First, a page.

Is it worth applying to ABC's Shark Tank tv show?


1

I am trying to raise funds for my patented idea. I looked into applying to ABC's Shark Tank tv show. Does anyone have any experience with the show? I submitted my idea to season 4 casting on Shark Tank Zone. Or should I go to regular angel investors instead of begging money from Mr. know-it-all Kevin O'Leary and smart ass Cuban.

Angel Investors

asked Apr 9 '12 at 02:33
Blank
Laura Young
6 points
Get up to $750K in working capital to finance your business: Clarify Capital Business Loans

3 Answers


12

Well, if you refer to them as "Mr. know-it-all Kevin O'Leary and smart ass Cuban" I think you've answered your own question. Why would you even consider trying to enter a business relationship with people you don't like? If you're in it just for the money, that's the wrong reason. If someone invests in your company it's like getting married -- you probably want to like the person to whom you're saying "I do".

answered Apr 9 '12 at 03:34
Blank
Bmoeskau
356 points
  • +1 for a straight up honest and complete answer. – Tim 10 years ago
  • With co-founders it can be more like being married, than actually being married. +1 for an awesome answer. A little extra: Most of the deals on Shark Tank don't actually get past the due diligence phase. They might agree on the term sheet on the show, but there's zero commitment of capitol until much later. I look at Shark Tank as a good chance to get a lot of free advertising, more than a chance at capitol. – Bwasson 10 years ago

2

The Shark Tank is looking for ideas that can be mass produced, created cheaply and don't take a lot of work. They want a good idea they can throw marketing dollars behind or get in a store and make a lot of money.

If your idea falls in that category it could be a good fit. It may be difficult to get the exposure that you need going traditional routes. It's obviously do-able but I bet a lot of great ideas never go anywhere since it's hard to get the money needed or in many times the connections needed to get your product in the right retailers hands.

You will be giving up a large chunk of your business. However, if they can get it made cheap, mass produced, in the right retailers and to the world you'll make plenty of money and it won't be a worry.

Also I think you can go direct to some of the Sharks, like Barbara:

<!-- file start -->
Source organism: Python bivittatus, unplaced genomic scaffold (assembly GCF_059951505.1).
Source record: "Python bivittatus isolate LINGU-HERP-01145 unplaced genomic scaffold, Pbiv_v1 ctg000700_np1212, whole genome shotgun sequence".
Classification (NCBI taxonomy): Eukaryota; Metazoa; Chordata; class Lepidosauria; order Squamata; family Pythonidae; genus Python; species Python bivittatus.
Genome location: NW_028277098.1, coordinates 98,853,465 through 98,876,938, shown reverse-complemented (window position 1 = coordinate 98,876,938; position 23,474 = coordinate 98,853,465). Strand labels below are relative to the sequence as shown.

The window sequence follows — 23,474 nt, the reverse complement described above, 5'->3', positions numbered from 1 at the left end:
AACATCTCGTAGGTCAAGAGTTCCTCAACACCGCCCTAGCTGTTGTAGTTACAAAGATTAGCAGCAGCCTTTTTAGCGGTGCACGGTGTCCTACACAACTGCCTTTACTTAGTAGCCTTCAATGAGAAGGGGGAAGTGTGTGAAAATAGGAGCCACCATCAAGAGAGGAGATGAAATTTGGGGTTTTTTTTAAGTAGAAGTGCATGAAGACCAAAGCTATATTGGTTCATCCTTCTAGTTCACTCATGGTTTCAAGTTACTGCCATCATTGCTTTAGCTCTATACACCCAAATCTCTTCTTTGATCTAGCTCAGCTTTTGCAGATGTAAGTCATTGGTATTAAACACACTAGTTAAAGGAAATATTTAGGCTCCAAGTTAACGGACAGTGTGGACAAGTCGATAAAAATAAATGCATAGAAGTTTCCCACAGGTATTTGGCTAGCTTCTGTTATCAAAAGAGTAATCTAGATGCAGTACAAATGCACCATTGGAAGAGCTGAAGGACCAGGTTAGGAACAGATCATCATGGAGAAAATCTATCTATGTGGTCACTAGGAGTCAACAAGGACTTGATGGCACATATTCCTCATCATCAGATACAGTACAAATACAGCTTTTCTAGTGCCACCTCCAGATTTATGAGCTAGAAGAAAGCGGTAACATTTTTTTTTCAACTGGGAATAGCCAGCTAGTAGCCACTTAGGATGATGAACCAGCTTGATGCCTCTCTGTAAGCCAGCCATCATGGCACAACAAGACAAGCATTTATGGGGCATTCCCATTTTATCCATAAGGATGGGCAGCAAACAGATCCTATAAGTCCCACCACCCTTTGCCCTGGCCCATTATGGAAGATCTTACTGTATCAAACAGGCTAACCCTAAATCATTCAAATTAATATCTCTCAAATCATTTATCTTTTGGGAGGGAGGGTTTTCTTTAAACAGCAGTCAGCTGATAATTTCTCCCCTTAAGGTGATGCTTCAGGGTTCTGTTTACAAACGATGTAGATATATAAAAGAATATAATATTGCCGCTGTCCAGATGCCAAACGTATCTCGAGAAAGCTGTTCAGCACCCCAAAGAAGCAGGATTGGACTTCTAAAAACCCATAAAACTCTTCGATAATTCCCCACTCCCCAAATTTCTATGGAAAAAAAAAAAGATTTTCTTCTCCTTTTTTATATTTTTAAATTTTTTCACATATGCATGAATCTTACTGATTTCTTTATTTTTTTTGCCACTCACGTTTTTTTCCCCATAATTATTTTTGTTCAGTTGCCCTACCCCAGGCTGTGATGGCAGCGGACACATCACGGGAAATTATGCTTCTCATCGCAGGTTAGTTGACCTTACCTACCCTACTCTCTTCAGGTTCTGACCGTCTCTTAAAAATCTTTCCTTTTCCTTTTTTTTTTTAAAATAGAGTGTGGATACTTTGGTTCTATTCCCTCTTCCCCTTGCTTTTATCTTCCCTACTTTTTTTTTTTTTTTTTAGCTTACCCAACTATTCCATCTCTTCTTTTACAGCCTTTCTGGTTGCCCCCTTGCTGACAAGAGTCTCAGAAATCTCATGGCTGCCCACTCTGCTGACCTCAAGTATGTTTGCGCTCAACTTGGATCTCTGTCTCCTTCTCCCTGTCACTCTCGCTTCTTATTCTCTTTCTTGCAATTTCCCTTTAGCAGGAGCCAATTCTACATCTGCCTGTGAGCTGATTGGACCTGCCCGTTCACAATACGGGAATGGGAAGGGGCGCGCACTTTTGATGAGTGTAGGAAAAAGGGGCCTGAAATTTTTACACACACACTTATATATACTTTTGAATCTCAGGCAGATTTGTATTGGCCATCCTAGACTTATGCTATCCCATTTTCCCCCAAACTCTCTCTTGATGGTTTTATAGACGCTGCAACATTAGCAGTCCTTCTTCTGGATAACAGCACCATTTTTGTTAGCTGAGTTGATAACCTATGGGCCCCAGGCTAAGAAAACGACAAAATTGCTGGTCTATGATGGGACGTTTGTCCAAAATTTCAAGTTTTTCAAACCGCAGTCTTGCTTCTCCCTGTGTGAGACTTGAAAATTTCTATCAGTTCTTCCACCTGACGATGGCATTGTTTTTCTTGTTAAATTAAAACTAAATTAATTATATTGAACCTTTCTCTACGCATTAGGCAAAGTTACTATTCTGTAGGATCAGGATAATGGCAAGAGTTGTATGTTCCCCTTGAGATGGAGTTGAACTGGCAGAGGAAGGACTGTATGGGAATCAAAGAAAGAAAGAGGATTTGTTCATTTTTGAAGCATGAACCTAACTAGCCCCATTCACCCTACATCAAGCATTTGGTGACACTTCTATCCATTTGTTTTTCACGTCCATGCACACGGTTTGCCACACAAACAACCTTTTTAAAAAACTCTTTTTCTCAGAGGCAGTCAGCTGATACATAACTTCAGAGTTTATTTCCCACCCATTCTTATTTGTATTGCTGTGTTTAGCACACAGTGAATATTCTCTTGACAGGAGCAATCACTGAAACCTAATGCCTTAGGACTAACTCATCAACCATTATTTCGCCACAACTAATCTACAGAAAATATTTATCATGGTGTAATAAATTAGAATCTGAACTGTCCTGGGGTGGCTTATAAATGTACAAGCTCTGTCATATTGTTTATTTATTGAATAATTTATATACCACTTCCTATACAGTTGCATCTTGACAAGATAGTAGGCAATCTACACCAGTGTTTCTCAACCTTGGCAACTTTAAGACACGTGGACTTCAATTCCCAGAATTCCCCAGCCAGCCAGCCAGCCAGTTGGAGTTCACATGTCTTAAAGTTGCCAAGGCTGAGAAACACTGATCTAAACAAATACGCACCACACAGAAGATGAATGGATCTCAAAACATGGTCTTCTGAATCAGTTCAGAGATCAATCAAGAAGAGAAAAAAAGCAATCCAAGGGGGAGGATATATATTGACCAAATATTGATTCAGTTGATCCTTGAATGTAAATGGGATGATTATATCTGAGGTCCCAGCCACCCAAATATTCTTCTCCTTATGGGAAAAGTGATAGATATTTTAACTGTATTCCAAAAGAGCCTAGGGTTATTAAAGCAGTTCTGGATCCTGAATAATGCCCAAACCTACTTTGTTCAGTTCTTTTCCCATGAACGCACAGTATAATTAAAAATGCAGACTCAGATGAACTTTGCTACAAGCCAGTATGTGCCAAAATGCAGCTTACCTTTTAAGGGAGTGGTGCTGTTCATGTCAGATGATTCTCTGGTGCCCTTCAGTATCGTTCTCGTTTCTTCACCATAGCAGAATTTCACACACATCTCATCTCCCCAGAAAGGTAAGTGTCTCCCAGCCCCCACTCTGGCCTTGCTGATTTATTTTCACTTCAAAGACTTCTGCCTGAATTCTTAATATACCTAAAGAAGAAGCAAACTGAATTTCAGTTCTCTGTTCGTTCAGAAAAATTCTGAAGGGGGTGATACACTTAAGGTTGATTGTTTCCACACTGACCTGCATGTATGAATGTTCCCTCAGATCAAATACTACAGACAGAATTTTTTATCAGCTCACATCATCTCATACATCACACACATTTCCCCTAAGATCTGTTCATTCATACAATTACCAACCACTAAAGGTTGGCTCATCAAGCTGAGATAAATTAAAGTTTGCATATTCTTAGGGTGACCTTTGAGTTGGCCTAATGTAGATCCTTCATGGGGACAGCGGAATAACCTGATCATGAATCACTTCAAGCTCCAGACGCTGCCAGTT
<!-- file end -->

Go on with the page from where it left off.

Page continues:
http://barbaracorcoran.com/ It's worth a shot. But you have to be willing to listen to them and show them respect. You can't be partners with someone you don't trust, or can't listen to. And - well they are the million and billionaires, I would keep an open ear.

answered Apr 9 '12 at 09:28
Blank
Ryan Doom
5,472 points

2

I'm basing my comments on Dragon's Den, which is the UK adaptation of a Japanese show. The UK Dragon's Den is the basis for other national Dragon's Den shows, and for Shark Tank.

The show is doing three things.

First and foremost, it's entertaining its audience. So getting picked is at least as much about the producers thinking what will make good viewing as about the specifics of the idea, product or business you're picthing.

Next, it is a genuine opportunity for the investors to find investment opportunities. This means that you have some of the same dynamics of an angel pitch, with the added dimension that they and you benefit from the publicity in the show. Which also implies the third factor.

Finally, it's a chance for you to get free national publicity. That's a double-edged sword: it could open doors or it could cause them to slam in your face.

Not all the deals agreed on screen go through. (Again, I'm basing this on the UK show - I expect it's the same.) There's still a due diligence process to go through, and occasionally the inventors decide to back out.

If you want that - and there have been notable successes on all three fronts - then give it a try. It's a long shot to get featured, but entrepreneurs sometimes just have to take the odds on offer.

Then if you decide to go for it, you should probably revise your attitude towards the investors. They're experienced, professional and successful, and if you can't find it in yourself to respect that, this is not going to be a good route to try.

answered Apr 9 '12 at 19:38
Blank
Jeremy Parsons
5,197 points

Your Answer

  • Bold
  • Italic
  • • Bullets
  • 1. Numbers
  • Quote
Not the answer you're looking for? Ask your own question or browse other questions in these topics:

Angel Investors